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Cole, Lucas Help Open Negotiations on Budget, Farm Bill

by Chris Casteel Published: October 30, 2013

Reps. Tom Cole, R-Moore, and Frank Lucas, R-Cheyenne, were part of the speech-making that opened negotiations Wednesday on two of the most serious matters facing Congress now: the budget for the current fiscal year and the farm bill. Cole is one of the House Republican negotiators on the conference committee that will decide the budget. Lucas is chairman of the House Agriculture Committee and a lead negotiator on the long overdue farm bill. The initial meetings were open to the public and devoted to comments from lawmakers. In truth, much of the real work will likely be done behind closed doors.
Here are the opening statements from the two Oklahomans:

Mr. Chairman, the challenges we face on this conference committee are significant. According to the latest CBO long-term budget outlook, “Between 2009 and 2012, the federal government recorded the largest budget deficits relative to the size of the economy since 1946. Federal debt held by the public is now about 73 percent of…GDP. That percentage is higher than at any point in U.S. history except a brief period around World War II, and it is twice the percentage at the end of 2007.” And our nation’s debt will continue to rise, with no end in sight, if Congress does not act.

Mr. Chairman, there is a real opportunity here to show the American people that we can set aside our differences and negotiate long-term reforms. We can succeed where the supercommittee and other bipartisan working groups have failed. But, it will not be easy. My friends in the other body have a very different proposal from the House position, one that significantly raises taxes, continues funding of the Affordable Care Act, and, while stabilizing the debt as a percentage of GDP, basically accepts the over $17 trillion of debt already on the books.

At the same time, I’m sure there are a number of things in our budget proposal the Senate finds objectionable, like block granting Medicaid, premium support for Medicare and balancing the budget within 10 years.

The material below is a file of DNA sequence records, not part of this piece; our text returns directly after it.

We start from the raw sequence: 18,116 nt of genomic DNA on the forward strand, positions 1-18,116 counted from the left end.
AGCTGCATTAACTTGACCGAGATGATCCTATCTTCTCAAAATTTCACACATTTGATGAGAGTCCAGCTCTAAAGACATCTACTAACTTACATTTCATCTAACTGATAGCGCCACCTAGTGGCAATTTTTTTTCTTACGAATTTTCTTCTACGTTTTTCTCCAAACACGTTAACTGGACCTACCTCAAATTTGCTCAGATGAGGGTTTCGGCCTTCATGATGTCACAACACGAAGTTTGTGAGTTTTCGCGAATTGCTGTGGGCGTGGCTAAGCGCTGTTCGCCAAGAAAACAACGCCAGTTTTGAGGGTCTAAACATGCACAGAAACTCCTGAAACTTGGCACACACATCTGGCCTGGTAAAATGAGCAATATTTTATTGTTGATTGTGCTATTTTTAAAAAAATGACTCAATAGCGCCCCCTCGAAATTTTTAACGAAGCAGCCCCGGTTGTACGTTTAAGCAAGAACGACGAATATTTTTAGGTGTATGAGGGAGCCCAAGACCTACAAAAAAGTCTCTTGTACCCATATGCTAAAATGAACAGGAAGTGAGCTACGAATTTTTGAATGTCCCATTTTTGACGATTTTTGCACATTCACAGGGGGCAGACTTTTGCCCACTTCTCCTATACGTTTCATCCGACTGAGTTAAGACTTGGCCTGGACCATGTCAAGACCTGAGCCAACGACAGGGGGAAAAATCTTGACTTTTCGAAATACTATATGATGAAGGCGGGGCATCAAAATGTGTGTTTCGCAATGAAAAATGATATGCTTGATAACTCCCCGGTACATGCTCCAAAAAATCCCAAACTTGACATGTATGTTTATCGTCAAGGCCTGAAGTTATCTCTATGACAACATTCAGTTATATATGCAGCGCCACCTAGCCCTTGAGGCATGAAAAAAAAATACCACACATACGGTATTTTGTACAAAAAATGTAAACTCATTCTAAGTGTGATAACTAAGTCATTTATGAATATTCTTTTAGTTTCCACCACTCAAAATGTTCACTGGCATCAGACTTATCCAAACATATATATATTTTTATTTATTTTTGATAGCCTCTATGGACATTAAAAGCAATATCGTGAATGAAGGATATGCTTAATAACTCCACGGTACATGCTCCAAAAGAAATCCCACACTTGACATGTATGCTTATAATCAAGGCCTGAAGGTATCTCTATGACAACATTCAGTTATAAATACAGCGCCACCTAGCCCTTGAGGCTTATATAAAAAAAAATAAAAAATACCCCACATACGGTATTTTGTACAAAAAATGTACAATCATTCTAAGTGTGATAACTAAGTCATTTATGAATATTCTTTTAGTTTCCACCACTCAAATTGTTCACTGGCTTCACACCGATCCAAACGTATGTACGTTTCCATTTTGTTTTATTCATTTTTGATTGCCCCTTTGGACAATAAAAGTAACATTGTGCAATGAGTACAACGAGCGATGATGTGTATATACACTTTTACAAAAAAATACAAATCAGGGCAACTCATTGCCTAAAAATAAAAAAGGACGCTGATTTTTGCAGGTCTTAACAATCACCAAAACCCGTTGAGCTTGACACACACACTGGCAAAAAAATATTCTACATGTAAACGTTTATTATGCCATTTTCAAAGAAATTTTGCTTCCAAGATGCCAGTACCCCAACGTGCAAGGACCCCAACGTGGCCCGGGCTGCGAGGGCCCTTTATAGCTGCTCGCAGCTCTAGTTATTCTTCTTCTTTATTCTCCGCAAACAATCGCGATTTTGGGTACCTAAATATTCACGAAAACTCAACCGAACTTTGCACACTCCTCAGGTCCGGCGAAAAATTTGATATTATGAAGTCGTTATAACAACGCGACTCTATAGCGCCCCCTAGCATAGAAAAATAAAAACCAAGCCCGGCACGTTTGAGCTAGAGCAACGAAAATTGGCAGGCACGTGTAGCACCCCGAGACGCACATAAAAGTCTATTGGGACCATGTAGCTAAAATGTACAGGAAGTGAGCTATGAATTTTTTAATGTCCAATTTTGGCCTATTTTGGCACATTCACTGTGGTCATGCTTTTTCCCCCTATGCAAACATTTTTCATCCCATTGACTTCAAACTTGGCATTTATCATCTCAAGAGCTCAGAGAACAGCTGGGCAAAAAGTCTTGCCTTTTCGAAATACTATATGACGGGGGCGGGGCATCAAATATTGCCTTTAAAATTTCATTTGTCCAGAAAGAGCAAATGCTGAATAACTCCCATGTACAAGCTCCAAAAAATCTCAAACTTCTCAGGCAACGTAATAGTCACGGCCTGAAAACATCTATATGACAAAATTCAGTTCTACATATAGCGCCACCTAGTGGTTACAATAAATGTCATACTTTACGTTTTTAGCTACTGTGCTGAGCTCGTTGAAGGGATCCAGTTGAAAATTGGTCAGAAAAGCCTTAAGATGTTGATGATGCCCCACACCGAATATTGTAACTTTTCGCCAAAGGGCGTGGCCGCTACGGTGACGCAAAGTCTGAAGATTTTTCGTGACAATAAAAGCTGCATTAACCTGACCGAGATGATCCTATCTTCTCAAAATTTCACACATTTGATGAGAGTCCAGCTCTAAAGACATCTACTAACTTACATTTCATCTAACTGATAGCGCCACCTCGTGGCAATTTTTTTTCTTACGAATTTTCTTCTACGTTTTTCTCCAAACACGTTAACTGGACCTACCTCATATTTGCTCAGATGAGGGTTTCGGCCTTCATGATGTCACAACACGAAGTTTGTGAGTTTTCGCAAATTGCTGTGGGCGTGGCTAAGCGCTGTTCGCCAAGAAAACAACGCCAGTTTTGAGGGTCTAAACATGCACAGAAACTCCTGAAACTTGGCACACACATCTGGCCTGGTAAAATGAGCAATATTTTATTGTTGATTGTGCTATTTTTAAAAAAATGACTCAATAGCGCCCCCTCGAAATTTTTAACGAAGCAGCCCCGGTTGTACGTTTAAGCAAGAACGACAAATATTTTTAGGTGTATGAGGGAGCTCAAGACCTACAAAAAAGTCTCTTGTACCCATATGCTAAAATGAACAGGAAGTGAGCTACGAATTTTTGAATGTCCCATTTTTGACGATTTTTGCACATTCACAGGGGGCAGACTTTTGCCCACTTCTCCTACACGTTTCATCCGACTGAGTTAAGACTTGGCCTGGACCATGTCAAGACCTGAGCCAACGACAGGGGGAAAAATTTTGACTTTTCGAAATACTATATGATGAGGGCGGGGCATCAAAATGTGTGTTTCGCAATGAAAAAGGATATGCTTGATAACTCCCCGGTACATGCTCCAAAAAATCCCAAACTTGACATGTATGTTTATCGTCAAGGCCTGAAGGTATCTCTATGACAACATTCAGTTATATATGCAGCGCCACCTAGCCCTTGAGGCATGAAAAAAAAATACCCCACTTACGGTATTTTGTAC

I’m hopeful that this committee can come to agreement on eliminating the damaging, senseless cuts of sequester by replacing them with changes to mandatory spending, like those suggested by President Obama.

Mr. Chairman, we must break the pattern of living from crisis to crisis and relying solely on short-term funding agreements. It has become a dangerous, common place habit since the last time both chambers agreed on a budget in 2009.

We need to provide the Appropriations Committee with certainty, so they can craft bills that have the possibility of becoming law. And we must find ways to deal with our growing debt.

There is much work ahead to improve our economic situation and solve our current fiscal crisis. And I am hopeful that we can find common sense reforms that improve our economic outlook and provide a better future for our children and grandchildren. But negotiations and reforms don’t end here in this committee. This is the starting point that encourages Congress to acknowledge and address our debt.

As the Appropriations Committee has demonstrated, we can cut discretionary spending. In fact, we have cut discretionary spending for the last three years straight, a feat not accomplished since the 1940s. But, Mr. Chairman, with all due respect, it is time for the Ways and Means and Finance Committees to do the same. As I am sure you are aware, mandatory spending programs and net interest on the debt comprise fully three-fourths of all federal spending. At the same time, the over 200 tax expenditures amount to more than $12 trillion over the 10-year budget window. I find it quite hard to believe that every one of these expenditures is necessary or could not be limited in some manner.

Mr. Chairman, I’ve been quoted saying that “revenue should be on the table” in the course of this conference committee. And I believe that it should but not in the way some of my friends from the other side suggest. I think tax rates are already extraordinarily high for hardworking American families; however, there are a number of pro-growth policies that, if enacted, would generate significant revenues for the federal government and grow our economy. Policies like repatriation of corporate profits from overseas, expanded oil and gas exploration both offshore and on federal land, one-time federal asset sales and the like.